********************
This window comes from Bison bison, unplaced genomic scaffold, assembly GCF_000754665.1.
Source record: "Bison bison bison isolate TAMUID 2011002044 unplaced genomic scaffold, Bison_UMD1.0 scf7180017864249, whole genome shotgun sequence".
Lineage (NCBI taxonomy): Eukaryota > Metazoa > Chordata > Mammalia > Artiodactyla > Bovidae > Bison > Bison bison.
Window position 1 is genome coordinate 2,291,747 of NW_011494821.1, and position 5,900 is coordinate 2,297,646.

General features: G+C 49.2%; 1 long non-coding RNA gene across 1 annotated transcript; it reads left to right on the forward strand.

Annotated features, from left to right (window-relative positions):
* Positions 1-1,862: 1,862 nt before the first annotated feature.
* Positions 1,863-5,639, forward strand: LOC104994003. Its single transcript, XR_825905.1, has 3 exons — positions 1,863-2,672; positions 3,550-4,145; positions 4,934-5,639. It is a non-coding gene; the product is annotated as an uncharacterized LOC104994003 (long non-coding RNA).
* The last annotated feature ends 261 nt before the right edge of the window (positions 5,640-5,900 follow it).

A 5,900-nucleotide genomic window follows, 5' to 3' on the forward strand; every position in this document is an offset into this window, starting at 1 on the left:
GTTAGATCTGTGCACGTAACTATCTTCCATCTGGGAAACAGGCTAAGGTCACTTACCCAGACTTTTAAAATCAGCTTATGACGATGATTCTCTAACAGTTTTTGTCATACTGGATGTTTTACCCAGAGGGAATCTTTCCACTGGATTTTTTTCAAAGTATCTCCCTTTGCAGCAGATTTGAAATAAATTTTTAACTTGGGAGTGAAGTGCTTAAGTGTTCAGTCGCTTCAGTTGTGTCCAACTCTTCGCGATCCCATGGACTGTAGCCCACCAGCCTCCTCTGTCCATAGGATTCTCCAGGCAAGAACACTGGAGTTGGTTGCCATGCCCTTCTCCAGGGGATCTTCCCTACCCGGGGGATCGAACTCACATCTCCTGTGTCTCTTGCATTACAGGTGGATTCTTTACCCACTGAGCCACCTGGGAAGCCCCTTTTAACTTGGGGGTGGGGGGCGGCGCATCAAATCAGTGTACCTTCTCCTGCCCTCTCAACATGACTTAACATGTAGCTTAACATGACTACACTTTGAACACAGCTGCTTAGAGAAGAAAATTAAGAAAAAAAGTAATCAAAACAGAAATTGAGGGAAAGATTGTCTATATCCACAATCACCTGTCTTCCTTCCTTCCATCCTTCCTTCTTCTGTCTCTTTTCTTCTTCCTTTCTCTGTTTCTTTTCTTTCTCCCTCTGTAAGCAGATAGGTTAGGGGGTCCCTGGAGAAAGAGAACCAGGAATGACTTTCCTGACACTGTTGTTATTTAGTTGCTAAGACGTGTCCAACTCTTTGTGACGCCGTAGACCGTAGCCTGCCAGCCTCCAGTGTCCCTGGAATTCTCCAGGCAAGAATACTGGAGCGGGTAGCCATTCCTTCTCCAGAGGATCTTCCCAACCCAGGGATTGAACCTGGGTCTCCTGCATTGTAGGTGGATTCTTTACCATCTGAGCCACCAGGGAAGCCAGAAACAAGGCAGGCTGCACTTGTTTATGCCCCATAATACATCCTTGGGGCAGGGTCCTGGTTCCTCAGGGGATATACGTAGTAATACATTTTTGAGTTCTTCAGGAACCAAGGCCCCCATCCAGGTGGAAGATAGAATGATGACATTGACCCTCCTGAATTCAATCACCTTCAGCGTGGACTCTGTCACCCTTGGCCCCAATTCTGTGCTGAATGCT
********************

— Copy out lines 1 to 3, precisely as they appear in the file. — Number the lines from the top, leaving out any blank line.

This window comes from Bison bison, unplaced genomic scaffold, assembly GCF_000754665.1.
Source record: "Bison bison bison isolate TAMUID 2011002044 unplaced genomic scaffold, Bison_UMD1.0 scf7180017864249, whole genome shotgun sequence".
Lineage (NCBI taxonomy): Eukaryota > Metazoa > Chordata > Mammalia > Artiodactyla > Bovidae > Bison > Bison bison.